Two-way family exchange programme for 12–15 year olds; each exchange lasts between 14 to 28 days
The first Interchange was held in 1961.
While based on the same educational principles as CISV’s camp-based programmes, Interchange encourages a deeper encounter between two cultures by placing young people within families. Group activities during the exchange, such as a mini-camp, are a vital complement to the in-depth family experience.
Interchange takes place in two ‘phases’ – your child joins a delegation that visits another country and is hosted there by a CISV family. Then in return you and your family host a child from the delegation from the country your child visited. Interchange exchanges give your whole family the chance to experience another culture and make new friends and to be part of your local CISV community.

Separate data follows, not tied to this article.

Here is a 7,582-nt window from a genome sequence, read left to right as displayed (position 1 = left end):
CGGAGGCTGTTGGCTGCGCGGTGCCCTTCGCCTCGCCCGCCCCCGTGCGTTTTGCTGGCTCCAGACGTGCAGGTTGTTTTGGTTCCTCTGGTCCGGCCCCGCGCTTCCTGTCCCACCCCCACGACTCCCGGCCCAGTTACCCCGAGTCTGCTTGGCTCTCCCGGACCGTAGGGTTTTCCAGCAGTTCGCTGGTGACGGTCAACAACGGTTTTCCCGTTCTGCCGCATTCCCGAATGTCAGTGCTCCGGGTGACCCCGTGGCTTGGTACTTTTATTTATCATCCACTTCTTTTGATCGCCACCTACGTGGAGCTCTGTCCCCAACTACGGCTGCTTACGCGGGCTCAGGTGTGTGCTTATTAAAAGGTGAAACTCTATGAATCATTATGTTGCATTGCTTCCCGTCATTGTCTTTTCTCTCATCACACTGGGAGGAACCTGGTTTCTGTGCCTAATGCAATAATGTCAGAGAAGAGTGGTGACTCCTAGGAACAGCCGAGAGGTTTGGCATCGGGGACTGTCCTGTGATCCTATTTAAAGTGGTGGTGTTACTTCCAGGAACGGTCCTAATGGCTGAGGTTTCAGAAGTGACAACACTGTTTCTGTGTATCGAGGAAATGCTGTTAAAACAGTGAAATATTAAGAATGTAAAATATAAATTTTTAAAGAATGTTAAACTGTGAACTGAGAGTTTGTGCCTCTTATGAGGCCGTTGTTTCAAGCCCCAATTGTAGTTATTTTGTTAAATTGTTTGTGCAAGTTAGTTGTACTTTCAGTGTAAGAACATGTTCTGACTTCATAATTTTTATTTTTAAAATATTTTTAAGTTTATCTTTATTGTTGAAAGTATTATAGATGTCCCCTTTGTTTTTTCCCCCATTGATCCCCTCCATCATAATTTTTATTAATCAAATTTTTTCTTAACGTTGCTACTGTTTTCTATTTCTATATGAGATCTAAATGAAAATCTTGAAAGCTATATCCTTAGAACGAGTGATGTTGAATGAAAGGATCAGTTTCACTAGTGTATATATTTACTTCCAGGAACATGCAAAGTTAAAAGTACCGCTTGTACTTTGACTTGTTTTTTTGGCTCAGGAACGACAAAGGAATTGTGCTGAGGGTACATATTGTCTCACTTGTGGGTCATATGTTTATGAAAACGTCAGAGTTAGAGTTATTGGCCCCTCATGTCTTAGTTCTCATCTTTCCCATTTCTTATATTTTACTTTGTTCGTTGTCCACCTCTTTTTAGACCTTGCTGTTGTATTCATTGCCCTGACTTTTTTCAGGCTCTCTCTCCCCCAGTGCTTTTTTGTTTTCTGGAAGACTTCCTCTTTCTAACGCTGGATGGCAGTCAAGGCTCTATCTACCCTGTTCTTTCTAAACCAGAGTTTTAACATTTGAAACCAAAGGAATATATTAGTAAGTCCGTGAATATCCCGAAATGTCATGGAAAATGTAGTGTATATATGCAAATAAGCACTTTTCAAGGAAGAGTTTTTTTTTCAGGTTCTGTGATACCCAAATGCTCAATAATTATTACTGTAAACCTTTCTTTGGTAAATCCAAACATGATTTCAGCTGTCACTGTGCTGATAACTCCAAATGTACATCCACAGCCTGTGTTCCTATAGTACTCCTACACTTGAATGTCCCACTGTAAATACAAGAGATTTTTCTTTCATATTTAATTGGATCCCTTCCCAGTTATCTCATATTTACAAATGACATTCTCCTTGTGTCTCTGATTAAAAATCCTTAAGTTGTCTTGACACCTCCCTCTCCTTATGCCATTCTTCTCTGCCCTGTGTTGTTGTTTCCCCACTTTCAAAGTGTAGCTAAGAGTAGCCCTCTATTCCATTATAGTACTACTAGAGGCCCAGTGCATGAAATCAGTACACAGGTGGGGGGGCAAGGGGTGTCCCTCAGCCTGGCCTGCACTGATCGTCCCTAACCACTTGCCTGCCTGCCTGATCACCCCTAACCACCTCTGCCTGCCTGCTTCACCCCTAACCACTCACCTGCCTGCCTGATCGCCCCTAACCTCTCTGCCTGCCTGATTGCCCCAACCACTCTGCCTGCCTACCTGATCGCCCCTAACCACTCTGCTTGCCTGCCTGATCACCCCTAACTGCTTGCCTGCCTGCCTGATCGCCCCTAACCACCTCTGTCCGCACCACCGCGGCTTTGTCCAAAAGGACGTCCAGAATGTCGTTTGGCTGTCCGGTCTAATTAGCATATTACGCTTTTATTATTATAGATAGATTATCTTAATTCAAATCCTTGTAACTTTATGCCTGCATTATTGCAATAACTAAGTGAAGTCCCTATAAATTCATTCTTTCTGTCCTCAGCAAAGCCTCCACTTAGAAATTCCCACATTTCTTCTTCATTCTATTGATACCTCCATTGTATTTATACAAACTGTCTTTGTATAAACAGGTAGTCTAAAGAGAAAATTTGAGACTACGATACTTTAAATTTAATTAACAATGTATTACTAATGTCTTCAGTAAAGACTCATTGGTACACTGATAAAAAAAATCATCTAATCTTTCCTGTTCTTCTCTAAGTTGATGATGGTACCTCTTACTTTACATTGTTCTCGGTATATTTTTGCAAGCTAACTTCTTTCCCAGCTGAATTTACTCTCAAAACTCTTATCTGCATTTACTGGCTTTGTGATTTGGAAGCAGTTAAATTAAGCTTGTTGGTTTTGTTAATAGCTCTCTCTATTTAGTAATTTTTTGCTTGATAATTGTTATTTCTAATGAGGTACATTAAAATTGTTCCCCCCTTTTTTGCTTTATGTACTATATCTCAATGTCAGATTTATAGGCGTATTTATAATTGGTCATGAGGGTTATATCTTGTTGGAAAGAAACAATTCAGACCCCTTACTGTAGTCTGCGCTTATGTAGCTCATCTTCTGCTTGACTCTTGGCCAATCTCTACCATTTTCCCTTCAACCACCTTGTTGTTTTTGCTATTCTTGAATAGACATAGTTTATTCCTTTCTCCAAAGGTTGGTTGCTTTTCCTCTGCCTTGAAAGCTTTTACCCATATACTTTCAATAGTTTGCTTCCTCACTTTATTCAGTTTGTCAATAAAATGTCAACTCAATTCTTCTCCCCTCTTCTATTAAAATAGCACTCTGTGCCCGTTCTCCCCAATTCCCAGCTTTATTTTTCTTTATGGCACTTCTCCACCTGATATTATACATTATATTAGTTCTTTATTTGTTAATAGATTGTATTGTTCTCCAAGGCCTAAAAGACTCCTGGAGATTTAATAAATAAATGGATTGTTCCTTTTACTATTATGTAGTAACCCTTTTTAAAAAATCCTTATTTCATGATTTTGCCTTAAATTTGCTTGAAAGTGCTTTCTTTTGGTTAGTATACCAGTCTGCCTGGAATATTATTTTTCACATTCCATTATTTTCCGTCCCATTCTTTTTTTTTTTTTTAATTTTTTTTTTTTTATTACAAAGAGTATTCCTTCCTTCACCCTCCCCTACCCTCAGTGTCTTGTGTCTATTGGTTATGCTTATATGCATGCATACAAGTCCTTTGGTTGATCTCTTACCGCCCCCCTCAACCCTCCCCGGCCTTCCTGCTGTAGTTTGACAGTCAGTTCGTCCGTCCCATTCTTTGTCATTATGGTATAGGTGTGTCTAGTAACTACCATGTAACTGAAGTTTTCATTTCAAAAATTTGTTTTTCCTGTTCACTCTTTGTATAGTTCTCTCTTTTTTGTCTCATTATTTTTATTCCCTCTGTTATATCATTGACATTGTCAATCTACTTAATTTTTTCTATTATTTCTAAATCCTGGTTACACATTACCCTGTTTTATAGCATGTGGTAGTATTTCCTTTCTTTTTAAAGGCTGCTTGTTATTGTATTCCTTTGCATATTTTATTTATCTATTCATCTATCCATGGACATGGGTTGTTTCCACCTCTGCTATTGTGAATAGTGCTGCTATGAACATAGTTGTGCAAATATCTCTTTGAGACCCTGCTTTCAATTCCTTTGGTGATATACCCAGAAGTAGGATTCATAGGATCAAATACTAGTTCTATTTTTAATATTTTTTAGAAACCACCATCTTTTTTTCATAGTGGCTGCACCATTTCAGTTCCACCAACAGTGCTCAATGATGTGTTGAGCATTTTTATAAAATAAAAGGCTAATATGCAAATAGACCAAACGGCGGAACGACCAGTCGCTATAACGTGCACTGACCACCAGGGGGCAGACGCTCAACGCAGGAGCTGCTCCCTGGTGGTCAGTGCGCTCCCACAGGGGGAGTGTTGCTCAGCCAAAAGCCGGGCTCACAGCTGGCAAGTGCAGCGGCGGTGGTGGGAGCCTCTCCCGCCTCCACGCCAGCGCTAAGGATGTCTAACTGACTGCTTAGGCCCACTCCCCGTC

An experience for your whole family
An Interchange involves not just your child but the whole family. As part of your child’s Interchange, you will host a child from another country in your home and get involved with local CISV social and educational activities. CISV offers your family a taste of the CISV experience along with dedicated support and advice.
Find out more about your child and CISV and what sending your child to a CISV programme will mean for you and your family.
years age range (12-13, 13-14 or 14-15)
or more weeks at a host family